I don’t quite get to have those breaks with my mental health. Being bipolar means that even when I’m stable, I’m constantly monitoring myself for mood symptoms. If I’m sad, am I depressed? If I’m happy, am I manic? There’s no such thing as being content with my emotions. I have to second-guess everything I feel.
Similarly, with PTSD, trauma triggers usually arise unexpectedly, sending me into severe panic attacks that are often embarrassing and in public places. And don’t even get me started on psychosis. While I’m rarely psychotic, and it can be managed, there are days where I’m detached from reality and can’t cope with what are seemingly the smallest things. For example, a couple days ago, I saw a picture on Twitter with stickers all over the dashboard of a car and started sobbing because the picture was “too loud” and my brain couldn’t adequately process all of that stimulation on top of the psychosis I was experiencing. Now I look at that same picture and think it looks kind of cool. But last Saturday at 10 pm, it sent me into a full blown crisis.
What I’m trying to say is these illnesses are so different. Would I rather go to a cancer center, be poked with countless needles, get multiple biopsies and be stuck with chemo, or would I rather deal with the continuous effects of my mental health struggles and be hospitalized with a boatload of restricted things I can’t have access to? My preference doesn’t really matter, but even if it did, I couldn’t answer. Because everyone knows cancer is this big bad diagnosis, but mental health diagnoses can be too. They both impair my life drastically, and I can’t pick one over the other to get rid of.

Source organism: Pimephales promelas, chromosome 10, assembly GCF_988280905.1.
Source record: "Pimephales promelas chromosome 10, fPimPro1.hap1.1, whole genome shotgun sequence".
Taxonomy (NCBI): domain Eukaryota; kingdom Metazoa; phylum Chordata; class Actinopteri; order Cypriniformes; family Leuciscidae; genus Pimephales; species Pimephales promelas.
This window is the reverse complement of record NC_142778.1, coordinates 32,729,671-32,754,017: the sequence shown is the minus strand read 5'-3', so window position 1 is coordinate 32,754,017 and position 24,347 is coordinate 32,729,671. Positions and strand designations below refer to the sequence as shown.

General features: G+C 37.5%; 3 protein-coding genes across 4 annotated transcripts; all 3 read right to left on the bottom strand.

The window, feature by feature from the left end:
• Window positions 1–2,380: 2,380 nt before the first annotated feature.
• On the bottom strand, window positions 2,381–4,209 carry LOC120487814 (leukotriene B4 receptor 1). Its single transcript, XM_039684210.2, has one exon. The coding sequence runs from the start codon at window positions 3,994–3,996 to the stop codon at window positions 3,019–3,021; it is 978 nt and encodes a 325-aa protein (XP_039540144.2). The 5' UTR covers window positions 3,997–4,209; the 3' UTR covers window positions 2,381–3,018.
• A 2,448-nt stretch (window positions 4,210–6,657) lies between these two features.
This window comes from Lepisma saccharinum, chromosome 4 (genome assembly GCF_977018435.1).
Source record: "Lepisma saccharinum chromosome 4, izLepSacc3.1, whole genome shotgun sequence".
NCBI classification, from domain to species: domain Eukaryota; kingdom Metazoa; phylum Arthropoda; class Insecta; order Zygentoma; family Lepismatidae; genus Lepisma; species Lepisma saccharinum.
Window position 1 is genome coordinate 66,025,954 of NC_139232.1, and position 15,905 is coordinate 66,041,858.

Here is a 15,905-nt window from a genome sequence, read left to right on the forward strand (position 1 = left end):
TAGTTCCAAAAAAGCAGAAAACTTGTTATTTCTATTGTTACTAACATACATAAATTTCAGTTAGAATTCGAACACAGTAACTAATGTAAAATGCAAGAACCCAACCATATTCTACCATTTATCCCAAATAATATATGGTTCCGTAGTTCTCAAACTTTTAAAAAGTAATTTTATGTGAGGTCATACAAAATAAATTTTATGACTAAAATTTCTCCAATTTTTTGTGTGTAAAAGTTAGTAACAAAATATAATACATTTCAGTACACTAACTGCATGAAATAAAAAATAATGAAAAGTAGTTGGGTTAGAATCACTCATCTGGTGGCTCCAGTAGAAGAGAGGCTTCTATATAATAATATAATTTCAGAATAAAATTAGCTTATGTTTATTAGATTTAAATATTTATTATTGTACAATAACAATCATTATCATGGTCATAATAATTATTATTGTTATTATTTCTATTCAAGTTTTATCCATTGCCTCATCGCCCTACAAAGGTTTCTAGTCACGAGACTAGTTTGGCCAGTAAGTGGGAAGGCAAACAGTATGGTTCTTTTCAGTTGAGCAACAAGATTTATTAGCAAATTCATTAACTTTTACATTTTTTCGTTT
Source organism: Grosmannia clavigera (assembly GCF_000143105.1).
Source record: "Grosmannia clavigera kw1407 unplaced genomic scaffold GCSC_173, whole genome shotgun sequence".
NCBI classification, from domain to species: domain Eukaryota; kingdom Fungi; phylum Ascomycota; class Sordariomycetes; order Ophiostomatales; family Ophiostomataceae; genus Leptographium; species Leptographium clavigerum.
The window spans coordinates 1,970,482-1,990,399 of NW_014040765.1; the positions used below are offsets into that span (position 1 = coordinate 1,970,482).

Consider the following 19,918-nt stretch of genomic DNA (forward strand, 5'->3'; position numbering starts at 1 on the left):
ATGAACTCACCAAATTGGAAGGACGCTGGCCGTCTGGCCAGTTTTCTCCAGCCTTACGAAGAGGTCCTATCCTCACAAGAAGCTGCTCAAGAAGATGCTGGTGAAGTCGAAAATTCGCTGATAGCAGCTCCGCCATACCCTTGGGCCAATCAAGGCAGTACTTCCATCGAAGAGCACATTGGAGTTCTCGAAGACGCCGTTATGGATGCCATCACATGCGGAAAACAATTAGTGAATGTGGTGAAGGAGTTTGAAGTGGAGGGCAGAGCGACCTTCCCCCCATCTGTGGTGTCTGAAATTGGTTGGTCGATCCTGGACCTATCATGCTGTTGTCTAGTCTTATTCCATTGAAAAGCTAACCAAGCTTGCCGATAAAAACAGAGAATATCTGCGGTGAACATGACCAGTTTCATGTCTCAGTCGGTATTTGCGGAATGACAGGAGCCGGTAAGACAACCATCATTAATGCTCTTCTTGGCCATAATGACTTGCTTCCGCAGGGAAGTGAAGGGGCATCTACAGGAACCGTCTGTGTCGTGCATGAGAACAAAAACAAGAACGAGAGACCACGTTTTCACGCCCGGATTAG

Because what the media doesn’t tell you is how terrifying psychosis is. It doesn’t tell you how dangerous mania can be. It doesn’t show you realistic images of psychiatric hospitals, and it doesn’t share the stories about patients who have been in those hospitals multiple times.
So, yes. I have cancer. I also have various mental health conditions. But I’ve learned that I can’t adequately compare the two to determine which is the “better” diagnosis. And I shouldn’t feel guilty for moments where I wish I only had one condition over the other. Because there are definitely moments where I wish I was only bipolar. Then, there are moments where I wish I only had cancer. Because both are a lot to deal with on their own and come with their unique struggles. It really is like comparing apples and oranges.
So I know it’s easy for both ends of the spectrum to say, “If I had a mental illness things would be easier,” or “If I had a physical illness, things would be easier.” I’m here to break the news to you that they probably wouldn’t be. Both types of illnesses are struggles I wouldn’t wish upon anyone. And I think it’s time we stop glorifying both ends of the spectrum and remember the grass is always greener on the other side. So no matter what side of the spectrum you’re on, just remember that your viewpoint might shift if you saw the other side’s perspective, too.
Photo by Havilah Galaxy on Unsplash